Saturday 5 September 2009

The Prelude

One of the great things about Glasgow is how quickly you can get out of it. After weeks in the rainy city, I was seized by a Wordsworthian urge to flee man's inhumanity and seek solace in a rural idyll. That's not true, but if asked I'd have come up with any old crap save the truth. It wasn't aeolian visitations I was after, but something far more elusive, and secrecy was paramount. In the car-park it seemed man's indelible mark was inescapable. Vandals.

Mr Pikey seems positively cheeky from this description. Perhaps they should add, " I like eating children's fingers too". Which they probably do. 'Edgy Woodland Walks', much more fun than 'Educational' ones. Still, there was a helpful map and guide.

Wow, that's a long way in a little time, well if the kids can do it, so can I.
Heading off, and just around the corner from the place where me and a pal once found 4 kg of fresh porcini, I spot a good omen.

Too far gone but smelling gorgeous and a sign they're about. Lucky slugs. Rounding the bend I get excited in anticipation, then...

Aaargh, what was the best porcini spot ever now looks like a WW1 battle ground. Bloody foresters. Nothing to do but carry on.

Although I've not been here for a few years I still recognise bits and spy a copse that always seemed perfect for mushrooms, yet I've never found anything edible there. I almost walked past this time too, while wondering what the squishy yellow things were...

wait a minute, bright egg yolk yellow squishy things...

Bingo! Lucky too because I've never seen chanterelles this submerged before. There were loads and they absolutely reeked of, as they should, apricot. Loaded up, I head off. Some time later I spy this. There are quite a few in this picture. See if you can spot them.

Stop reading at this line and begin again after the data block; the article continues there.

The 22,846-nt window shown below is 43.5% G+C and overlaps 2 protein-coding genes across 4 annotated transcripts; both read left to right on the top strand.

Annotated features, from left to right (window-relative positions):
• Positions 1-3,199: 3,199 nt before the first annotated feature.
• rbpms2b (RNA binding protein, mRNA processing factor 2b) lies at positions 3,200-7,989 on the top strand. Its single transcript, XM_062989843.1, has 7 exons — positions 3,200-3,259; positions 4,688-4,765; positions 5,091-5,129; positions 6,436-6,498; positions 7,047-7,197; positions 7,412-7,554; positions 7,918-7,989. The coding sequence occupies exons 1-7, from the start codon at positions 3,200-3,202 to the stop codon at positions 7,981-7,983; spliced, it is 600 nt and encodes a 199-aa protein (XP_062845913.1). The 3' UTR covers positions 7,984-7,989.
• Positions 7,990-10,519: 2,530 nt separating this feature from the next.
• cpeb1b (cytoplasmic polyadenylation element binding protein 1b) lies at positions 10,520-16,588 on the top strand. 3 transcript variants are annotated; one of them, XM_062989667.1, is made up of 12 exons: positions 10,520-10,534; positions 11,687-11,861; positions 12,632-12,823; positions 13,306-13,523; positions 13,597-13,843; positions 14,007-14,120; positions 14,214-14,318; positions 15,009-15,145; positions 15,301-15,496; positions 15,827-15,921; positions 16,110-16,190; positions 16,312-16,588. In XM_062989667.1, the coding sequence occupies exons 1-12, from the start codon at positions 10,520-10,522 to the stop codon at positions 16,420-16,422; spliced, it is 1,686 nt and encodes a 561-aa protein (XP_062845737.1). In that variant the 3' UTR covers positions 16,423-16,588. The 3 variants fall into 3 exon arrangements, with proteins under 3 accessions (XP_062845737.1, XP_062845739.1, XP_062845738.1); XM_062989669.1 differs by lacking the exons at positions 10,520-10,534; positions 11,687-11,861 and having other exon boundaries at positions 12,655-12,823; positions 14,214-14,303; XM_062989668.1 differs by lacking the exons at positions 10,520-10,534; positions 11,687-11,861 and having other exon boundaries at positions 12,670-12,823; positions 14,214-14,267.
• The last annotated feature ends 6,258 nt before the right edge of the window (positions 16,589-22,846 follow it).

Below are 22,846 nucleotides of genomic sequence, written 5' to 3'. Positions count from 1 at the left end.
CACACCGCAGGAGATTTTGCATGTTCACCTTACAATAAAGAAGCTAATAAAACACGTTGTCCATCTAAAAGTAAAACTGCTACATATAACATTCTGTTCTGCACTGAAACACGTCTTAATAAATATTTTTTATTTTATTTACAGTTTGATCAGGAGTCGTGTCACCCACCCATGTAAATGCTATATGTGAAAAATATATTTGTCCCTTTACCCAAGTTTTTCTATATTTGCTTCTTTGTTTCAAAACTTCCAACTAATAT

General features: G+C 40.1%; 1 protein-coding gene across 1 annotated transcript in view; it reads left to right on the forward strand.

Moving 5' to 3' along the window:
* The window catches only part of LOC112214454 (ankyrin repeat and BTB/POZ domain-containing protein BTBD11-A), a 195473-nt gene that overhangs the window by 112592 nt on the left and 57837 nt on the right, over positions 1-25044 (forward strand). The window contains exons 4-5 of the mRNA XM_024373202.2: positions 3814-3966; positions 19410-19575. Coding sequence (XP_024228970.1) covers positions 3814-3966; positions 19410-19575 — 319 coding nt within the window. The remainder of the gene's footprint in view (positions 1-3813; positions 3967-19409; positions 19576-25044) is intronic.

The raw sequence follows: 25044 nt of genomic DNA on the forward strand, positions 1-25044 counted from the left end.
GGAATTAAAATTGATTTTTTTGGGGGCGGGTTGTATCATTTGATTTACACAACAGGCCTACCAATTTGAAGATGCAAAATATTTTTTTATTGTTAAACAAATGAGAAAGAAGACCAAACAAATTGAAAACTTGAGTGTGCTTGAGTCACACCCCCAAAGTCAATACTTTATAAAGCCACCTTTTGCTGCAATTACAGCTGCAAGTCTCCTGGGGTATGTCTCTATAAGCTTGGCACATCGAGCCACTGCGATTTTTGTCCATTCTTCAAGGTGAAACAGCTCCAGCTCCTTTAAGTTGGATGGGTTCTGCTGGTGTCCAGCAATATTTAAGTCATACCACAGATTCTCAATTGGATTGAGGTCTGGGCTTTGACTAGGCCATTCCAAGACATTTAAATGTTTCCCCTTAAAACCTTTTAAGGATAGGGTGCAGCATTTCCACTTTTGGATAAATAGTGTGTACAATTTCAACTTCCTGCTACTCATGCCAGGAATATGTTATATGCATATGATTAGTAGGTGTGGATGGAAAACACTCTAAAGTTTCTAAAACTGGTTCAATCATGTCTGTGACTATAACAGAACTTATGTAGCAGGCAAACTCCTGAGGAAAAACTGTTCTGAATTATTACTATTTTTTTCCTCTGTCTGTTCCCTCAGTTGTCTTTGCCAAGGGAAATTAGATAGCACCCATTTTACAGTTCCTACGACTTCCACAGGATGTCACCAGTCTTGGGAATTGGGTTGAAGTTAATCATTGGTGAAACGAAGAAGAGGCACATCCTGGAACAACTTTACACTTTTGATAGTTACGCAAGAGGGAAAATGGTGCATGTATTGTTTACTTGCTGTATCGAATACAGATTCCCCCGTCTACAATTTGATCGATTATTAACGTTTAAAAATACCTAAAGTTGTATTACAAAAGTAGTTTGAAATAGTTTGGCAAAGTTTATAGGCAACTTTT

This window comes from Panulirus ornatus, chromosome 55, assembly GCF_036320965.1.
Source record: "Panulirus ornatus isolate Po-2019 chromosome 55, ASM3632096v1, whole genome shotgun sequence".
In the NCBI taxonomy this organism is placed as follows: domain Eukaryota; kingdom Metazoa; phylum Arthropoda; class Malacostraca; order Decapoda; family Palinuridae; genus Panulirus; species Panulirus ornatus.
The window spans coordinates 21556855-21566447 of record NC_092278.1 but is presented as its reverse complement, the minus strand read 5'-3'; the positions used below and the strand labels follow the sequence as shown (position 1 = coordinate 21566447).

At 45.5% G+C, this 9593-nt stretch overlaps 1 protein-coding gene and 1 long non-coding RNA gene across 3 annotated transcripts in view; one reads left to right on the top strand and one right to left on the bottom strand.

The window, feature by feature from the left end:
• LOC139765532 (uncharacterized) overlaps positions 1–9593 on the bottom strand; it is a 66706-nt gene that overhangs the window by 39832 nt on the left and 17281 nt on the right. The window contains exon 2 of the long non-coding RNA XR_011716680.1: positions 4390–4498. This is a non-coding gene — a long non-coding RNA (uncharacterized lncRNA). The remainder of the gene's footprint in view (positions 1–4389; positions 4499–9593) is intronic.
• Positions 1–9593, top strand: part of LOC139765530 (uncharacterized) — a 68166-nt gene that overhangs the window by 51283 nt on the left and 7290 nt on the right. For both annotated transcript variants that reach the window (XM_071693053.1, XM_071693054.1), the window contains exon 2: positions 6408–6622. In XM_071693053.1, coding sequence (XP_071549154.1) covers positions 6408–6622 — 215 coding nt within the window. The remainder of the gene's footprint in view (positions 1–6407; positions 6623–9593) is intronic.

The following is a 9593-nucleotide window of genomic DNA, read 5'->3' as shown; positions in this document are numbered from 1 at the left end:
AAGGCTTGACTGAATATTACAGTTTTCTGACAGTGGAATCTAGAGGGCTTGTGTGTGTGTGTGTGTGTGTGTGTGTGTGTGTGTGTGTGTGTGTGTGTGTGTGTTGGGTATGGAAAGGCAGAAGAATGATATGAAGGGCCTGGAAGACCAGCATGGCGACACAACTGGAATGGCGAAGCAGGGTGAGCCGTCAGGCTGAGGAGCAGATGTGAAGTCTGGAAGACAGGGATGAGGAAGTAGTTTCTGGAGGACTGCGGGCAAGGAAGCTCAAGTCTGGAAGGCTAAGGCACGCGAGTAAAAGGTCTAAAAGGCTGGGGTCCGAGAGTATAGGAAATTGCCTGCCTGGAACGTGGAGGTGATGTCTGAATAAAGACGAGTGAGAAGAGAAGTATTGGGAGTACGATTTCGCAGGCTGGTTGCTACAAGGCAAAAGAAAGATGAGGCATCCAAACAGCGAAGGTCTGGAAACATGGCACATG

I pick a few more and leave the rest. Cycle of life and all that.

A little further on a sign suggests that I'm just two miles from the car-park. At this rate it'll take a lot more than two hours to cover ten miles. Oh well, it's a lovely day for a walk.

My feet are getting rather sore by the time another sign lets me know there's still some way to go. Kids must have more stamina these days.

I spot another porcini, what a cracker this would have been in it's prime.

It's possible to cut out the good stuff and dry it on racks. Perfect for cooking. I used to, before rashly admitting what the wriggly white things that fell out on to the kitchen worktop were. So that's not allowed anymore.

By now I'm no longer convinced walking is all it's cracked up to be. My feet are blistered and I'm starving. Eventually, after considerably more time than advertised, I'm back at the car-park. This time I take a closer look at the sign.

What a plonker. Anyway, back home my booty was washed and laid out to dry. As I mentioned, they have a pronounced apricot aroma. So my plan is to make a risotto and get a bottle of either viognier or albarino to drink with it. They're the only two wines I can think of with apricot tendencies, but other suggestions gratefully received. If I haven't made some dreadful 'Horse Whispering author'-like mistake, the results will get posted later this weekend.

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